Sherpa deaths on Mount Everest hit close to home for San Diegans

SAN DIEGO - A massive avalanche killed at least 12 people Thursday in what some consider the worst-ever disaster on Mount Everest. Four more are still missing, apparently buried in the ice.

"It was just that one last piece of what that started the avalanche and it must have been huge," said Sherri Gould, who has visited the mountain.

Gould and Jeff Seckendort are San Diegans who climbed the base of the mountain for charity.

"It's the most dramatic, spectacular, incredible place on earth," said Seckendort.

It is an incredible place with beauty but at times, it can be unforgiving and deadly. A hail of ice and snow took out 16 sherpas, killing at least 12 of them.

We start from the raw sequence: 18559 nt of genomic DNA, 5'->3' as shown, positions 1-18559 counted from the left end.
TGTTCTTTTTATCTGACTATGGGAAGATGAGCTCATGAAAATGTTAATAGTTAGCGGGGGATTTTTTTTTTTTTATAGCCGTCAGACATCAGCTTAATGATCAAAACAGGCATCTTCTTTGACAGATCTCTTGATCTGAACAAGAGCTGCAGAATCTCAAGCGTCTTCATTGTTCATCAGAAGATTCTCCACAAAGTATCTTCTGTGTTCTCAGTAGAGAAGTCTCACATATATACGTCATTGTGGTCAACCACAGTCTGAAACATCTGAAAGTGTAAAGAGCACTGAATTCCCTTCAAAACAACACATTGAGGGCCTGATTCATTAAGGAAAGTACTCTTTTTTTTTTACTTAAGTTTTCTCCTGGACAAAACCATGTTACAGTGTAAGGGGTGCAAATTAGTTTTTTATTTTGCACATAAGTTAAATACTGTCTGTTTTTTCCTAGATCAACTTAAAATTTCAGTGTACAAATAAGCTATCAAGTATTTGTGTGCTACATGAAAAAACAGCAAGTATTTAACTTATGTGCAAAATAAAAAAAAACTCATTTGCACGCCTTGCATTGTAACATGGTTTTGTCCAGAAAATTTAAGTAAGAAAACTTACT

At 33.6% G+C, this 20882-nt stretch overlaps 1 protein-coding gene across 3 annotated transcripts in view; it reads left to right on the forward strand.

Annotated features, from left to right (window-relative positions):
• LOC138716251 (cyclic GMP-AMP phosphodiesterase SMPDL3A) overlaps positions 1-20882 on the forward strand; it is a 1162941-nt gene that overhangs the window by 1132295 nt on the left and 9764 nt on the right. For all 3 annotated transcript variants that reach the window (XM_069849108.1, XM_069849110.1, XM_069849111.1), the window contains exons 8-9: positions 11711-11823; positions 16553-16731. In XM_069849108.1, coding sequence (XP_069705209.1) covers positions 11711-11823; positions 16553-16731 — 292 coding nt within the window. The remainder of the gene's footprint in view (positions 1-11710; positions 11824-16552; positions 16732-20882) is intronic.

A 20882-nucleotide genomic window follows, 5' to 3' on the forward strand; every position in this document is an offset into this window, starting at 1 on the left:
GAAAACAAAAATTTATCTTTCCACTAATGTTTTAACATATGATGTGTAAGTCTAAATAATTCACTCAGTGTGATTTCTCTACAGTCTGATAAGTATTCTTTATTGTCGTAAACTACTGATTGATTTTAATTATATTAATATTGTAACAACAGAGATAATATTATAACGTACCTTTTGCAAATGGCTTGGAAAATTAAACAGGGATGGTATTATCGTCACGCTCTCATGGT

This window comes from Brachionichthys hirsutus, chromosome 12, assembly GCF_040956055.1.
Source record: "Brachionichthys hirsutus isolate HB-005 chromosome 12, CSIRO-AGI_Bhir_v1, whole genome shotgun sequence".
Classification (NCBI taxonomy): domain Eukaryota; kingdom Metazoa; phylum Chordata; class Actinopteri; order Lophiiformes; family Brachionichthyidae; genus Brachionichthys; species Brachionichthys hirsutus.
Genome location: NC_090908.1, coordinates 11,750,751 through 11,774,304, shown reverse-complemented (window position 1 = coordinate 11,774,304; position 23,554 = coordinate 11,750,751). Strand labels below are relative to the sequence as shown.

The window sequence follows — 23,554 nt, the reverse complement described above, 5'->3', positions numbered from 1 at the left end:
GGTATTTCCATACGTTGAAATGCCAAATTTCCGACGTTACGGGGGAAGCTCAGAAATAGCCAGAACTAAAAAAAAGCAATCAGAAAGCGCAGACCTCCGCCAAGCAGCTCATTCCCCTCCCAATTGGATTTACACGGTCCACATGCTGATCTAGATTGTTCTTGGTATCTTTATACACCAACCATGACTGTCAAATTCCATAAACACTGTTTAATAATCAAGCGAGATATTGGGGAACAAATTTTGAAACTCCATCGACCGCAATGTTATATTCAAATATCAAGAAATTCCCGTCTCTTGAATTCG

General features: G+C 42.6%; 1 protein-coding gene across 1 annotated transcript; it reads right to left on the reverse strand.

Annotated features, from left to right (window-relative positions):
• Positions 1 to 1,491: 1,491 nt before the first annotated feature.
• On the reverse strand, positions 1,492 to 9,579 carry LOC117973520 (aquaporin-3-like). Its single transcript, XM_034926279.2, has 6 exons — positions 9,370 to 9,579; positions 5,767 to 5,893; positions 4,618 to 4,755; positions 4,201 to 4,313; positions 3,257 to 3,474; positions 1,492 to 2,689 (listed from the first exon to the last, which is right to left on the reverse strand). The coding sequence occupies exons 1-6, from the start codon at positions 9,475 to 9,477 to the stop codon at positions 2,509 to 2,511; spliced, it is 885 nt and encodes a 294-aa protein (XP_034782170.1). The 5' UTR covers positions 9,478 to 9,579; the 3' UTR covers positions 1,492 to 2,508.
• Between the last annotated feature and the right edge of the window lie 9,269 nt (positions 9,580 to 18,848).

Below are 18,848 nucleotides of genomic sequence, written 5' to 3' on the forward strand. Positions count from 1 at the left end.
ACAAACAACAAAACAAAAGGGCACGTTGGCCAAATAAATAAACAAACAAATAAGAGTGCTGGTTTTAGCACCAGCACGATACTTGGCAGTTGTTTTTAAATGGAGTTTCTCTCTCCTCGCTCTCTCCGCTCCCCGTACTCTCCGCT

"They are strong. They would carry two 50-pound backpacks on their backs up the mountain," said Gould.

Sherpas are expert guides who spend their lives conquering Everest. Those killed were setting ropes creating a roadway up the mountain.

"It's Mother Nature. Things like that we can't control," said Gould.

Seckendort and Gould went in a group of 10 to climb the bottom of the mountain so they could raise awareness for the project Summit 4 Stem Cell, a research organization for Parkinson's disease.

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